A circular from the Urban Redevelopment Authority (URA), Controller of Housing (COH) states that developers who cannot meet their delivery date of possession may serve property buyers notices for an extension of up 122 days. This notice is effective from 1 July and subject to certain conditions.
Developers whose projects have been delayed by construction can now apply for an extension to their delivery date under their sale-purchase (S&P), according to The Business Times (BT).
A circular from the Urban Redevelopment Authority (URA), Controller of Housing (COH) states that developers who cannot meet their delivery date of possession may serve property buyers notices for an extension of up 122 days. This notice is effective from 1 July and subject to certain conditions. This is great news for Kingsford Huray Development as their Normanton Park mega condo is rushing to sell it’s house within its deadline. For the latest available units, you may check it here.
Developers can extend the delivery date of the new property without being held liable for liquidated damages due late delivery.
Developers who require more than 122 days extensions will need to apply for an assessor’s certificate.
BT stated that relief measures (Part 8C), were approved by Parliament under the third set amendments to COVID-19 (Temporary Measures Act) Act in November 2020.
It stated that “further amendments to the Act were made on 5 April 2021 to enable the implementation of relief”
Developers can reimburse property buyers for out-of-pocket expenses incurred by delayed delivery.Buyers can only claim 70% of the original liquidated damages.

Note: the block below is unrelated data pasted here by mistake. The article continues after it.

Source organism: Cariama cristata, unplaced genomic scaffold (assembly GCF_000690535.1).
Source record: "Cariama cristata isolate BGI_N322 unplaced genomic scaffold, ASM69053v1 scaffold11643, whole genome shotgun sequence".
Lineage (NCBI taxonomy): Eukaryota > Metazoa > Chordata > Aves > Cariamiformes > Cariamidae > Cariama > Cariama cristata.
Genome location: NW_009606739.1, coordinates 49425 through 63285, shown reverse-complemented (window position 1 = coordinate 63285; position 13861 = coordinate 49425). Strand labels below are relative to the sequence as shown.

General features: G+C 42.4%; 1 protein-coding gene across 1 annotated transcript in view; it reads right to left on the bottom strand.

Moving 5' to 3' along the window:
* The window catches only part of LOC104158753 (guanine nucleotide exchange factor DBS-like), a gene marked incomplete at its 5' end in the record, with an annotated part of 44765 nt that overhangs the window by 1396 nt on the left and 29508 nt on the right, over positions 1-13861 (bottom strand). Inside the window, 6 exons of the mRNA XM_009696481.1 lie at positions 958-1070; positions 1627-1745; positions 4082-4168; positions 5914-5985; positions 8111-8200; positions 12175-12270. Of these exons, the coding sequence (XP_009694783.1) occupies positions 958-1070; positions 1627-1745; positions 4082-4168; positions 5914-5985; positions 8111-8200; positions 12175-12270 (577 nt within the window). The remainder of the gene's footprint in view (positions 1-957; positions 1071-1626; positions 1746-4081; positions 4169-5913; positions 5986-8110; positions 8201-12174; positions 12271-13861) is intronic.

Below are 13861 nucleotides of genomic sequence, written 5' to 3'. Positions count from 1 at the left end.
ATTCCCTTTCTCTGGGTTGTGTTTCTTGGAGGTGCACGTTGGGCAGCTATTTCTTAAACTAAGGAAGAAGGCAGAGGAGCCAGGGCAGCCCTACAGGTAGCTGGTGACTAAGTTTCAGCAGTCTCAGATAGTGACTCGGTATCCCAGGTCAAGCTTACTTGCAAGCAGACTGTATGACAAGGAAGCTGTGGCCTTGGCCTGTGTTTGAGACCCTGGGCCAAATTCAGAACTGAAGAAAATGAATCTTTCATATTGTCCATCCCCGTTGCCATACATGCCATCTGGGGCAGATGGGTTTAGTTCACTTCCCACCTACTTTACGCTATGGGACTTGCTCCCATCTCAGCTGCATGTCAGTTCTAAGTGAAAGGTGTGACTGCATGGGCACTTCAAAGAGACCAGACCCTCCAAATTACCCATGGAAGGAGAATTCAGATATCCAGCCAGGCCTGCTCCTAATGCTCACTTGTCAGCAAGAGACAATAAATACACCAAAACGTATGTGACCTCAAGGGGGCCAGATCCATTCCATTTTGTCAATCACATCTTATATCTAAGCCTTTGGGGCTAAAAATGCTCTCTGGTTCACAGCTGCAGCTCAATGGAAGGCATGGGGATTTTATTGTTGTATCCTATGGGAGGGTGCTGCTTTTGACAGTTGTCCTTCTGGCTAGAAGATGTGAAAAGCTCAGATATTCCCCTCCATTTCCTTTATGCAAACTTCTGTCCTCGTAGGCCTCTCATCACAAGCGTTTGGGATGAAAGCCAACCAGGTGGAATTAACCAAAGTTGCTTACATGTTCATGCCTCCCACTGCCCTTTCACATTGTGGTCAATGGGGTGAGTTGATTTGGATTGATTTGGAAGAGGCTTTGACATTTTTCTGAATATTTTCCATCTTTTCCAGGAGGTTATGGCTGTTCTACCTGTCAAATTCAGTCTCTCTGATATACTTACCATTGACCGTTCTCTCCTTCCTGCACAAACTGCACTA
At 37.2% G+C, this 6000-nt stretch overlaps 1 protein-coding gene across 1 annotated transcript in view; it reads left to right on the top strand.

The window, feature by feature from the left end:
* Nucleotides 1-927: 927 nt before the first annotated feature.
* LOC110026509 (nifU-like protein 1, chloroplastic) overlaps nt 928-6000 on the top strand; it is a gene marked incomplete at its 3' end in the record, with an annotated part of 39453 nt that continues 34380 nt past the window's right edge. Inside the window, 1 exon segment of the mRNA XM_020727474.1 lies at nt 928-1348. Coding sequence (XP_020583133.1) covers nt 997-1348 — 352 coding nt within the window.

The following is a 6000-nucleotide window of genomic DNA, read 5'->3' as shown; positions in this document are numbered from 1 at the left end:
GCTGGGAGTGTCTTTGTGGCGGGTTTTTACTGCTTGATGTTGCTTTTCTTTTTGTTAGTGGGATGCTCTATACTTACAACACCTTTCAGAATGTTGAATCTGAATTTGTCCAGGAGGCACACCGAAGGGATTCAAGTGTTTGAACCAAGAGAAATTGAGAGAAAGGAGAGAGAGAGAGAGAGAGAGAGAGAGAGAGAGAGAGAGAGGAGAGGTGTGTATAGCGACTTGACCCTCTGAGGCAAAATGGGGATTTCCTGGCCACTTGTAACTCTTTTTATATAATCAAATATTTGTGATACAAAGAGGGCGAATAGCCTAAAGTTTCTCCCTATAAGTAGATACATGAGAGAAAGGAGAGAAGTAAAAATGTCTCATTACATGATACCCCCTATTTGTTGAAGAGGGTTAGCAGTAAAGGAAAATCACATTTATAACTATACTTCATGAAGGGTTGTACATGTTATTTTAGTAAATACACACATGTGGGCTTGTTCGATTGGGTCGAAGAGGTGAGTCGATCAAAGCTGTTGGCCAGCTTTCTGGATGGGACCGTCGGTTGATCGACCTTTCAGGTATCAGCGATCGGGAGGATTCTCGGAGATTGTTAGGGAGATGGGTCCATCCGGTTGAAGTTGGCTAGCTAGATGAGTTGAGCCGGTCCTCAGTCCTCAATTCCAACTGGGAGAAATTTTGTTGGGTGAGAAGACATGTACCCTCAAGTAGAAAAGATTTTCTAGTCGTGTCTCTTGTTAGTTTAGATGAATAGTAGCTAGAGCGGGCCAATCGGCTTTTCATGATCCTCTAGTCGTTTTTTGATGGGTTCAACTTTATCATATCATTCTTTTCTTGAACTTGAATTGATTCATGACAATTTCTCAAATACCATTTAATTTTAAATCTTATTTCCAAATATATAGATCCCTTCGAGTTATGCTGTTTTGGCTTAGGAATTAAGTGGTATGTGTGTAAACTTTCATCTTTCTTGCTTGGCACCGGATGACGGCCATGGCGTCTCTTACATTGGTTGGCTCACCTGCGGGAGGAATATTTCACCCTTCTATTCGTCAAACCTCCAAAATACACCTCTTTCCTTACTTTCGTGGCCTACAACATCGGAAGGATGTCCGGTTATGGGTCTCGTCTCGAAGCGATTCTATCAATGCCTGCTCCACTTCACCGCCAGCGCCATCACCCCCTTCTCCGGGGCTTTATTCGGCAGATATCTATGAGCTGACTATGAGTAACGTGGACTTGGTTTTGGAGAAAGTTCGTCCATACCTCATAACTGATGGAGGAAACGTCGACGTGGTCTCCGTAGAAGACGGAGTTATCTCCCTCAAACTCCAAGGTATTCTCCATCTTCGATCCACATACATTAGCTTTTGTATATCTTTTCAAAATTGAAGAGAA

According to BT, the COH stated that “This approach allows co-sharing the delay costs between developer and purchaser.”
Developers are generally liable for liquidated damages up to 10% per annum if they fail to meet the delivery deadline under the S&P agreement. This is based on the amount paid to the property buyer.
This circular revealed that flat owners who purchased from the Housing and Development Board could also claim up 70% of the liquidated damages.
BT stated that the issue was previously raised by the Real Estate Developers Association of Singapore (REDAS), who noted that penalties can be imposed on developers in the event of delays. This would ultimately increase the costs they are already facing.
COVID-19 has had a severe impact on the construction industry and caused delays in many projects’ completion.“The government’s decision in Part 8C (Temporary Measures Act) to address this unexpected delay in a reasonable, amicable way is supported and appreciated,” stated REDAS, quoted by BT.
The last year’s electrical circuit break caused further disruptions in the working environment for developers and contractors. In order to stop the spread of COVID-19, Singapore closed its borders to South Asian countries, creating a labor crunch.Malaysia’s ongoing lockdown also hindered the flow of construction materials into the city-state.
“Given the disrupted timelines the government this week announced an additional six-month extension (PCP) to the project completion period for qualifying residential and commercial development projects,” stated BT.
This will be in addition the six-month extensions announced last October by the government.
The timelines for the completion and commencement of housing projects in relation with developers’ remissions of Additional Buyers Stamp Duty (ABSD), have been extended an additional 6 months. This brings the total extension to 18 month.
The remission conditions timeline for sales has been shortened. This means that eligible developers will need to sell all units within five-and-a half years instead of five.The government announced a six month extension in May previous year.